PHOENIX — When the Cavaliers drafted Joe Harris they knew he was a pure shooter who couldn’t move his feet enough to play consistent defense or create his own shot.
But when he was comfortable, he could shoot. Unfortunately, an injury and his Sasha Pavolic-type defense meant Harris wouldn’t stick with the Cavs, but he might’ve found a home when he signed a two-year deal this offseason with the Brooklyn Nets.
Now, the Nets need players because it seems that every first-round draft pick they have until 2050 is going to Boston. Harris is trying to fight through the notion that he’s just a warm body to have on the court, while the Nets stumble to a high-lottery pick.
If Saturday night in Phoenix is any indication, he’s doing a pretty good job of becoming a viable NBA player. I could list his season averages of nearly 10 points a game and three rebounds in 23 minutes, but that doesn’t tell the whole story.
LOOKING LIKE HE BELONGS
If you’ve ever struggled at something, you know that confidence is the key to getting better. The problem is that when you’re struggling, it’s hard to feel good about yourself and have the confidence needed to improve. The NBA is no different than our 9-to-5’s and confidence is key to hitting shots and making a contribution.
Saturday in Phoenix, it looked like Harris was comfortable for the first time in his NBA career.
Maybe it’s the lack of expectations that comes with playing for the Nets, or maybe his confidence is making him feel like he belongs in the NBA. I’m not a sports psychologist though, so let me tell you what I witnessed: Harris shot with the confidence of Steph Curry and nearly had the same results — as Harris went 5-of-8 from 3-point range and scored a career-high 19 points in the Nets’ 122-104 win.
It would be easy for me to state the obvious — the Suns are a horrible defensive team. But that wouldn’t be doing Harris justice. Harris is a key piece to a Nets team trying to claw back to respectability.
In three of the four Nets wins Harris has averaged more than 14 points and has scored more than 10 points four times. Now, these aren’t All-Star numbers, but for a team that is in need of scoring, Harris is providing a consistent, and dare I say clutch, outside presence.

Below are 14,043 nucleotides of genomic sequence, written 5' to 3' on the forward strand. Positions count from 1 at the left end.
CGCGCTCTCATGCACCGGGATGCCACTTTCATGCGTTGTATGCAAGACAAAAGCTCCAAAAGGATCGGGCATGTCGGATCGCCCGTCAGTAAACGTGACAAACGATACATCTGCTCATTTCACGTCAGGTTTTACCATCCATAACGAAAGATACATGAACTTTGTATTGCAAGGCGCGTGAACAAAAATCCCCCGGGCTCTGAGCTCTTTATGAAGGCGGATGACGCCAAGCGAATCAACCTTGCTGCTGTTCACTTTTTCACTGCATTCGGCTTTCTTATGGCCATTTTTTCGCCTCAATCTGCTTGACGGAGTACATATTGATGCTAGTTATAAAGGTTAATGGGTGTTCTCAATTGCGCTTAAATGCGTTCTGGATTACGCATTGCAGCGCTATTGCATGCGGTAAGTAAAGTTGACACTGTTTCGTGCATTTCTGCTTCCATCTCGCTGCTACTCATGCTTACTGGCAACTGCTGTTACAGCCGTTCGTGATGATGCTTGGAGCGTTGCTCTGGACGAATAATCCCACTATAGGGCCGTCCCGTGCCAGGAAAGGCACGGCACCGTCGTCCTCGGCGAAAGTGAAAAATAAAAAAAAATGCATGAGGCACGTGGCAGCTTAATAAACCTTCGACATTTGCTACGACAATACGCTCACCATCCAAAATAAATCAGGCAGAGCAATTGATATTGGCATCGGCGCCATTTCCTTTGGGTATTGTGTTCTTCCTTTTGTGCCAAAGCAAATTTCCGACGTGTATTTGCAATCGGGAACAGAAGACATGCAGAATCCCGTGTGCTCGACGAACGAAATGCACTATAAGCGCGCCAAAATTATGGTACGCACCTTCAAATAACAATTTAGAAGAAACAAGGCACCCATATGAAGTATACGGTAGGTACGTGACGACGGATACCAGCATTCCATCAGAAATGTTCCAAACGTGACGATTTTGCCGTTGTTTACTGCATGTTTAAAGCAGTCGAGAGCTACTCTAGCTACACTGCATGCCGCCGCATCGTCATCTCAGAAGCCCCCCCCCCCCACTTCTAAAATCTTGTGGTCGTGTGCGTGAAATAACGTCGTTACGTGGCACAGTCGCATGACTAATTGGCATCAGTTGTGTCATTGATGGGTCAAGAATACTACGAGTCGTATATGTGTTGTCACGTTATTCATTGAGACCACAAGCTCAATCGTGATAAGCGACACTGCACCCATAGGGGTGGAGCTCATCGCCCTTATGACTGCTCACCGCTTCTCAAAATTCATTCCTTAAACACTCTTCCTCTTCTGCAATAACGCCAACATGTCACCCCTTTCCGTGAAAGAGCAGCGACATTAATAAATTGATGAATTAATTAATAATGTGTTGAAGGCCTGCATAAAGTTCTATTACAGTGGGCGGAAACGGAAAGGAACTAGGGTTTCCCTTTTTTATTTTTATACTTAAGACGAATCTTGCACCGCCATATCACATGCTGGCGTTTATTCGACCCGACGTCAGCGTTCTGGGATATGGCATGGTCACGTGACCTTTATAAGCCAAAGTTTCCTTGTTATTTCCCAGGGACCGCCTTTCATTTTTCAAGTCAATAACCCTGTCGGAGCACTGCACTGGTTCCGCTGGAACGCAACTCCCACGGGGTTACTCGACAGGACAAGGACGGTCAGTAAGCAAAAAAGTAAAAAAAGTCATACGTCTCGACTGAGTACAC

Take Saturday as an example. Midway through the fourth quarter as the Suns cut a 12-point lead to four, Harris calmly swished a 27-foot three to put the Nets up by seven.
The Suns called a timeout, but could never regain the lead. While it’s true that the star of the game was former Arizona Wildcat Rondae Hollis-Jefferson, it was Harris who consistently hit shot-after-shot to extend the Nets’ lead and stop any momentum the Suns were building.
Even with the early success, the Nets are searching for an identity, and if they win 30 games it would be a shock.
Before the season, Las Vegas had the over/under for wins at 19.5 games. What typically happens with teams like the Nets is an implosion that engulfs all the progress that the team and players have made.
The Nets are known for their disastrous trades, so expect Brook Lopez to be gone and if Hollis-Jefferson continues to improve, he’ll be gone. So where does that leave Joe Harris?
Frankly, I don’t know, but he’s shown NBA teams that he is good enough to get another look.
If I had to predict, he’ll be a solid bench player for another five years and could be a contributor for a playoff team. Unfortunately, the Nets are not a playoff team and Harris, with his attractive contract, could be a throw-in on any trade the Nets decide to do.
Season prediction — 25 minutes per game, 10.5 ppg, 2 apg, 4 rpg.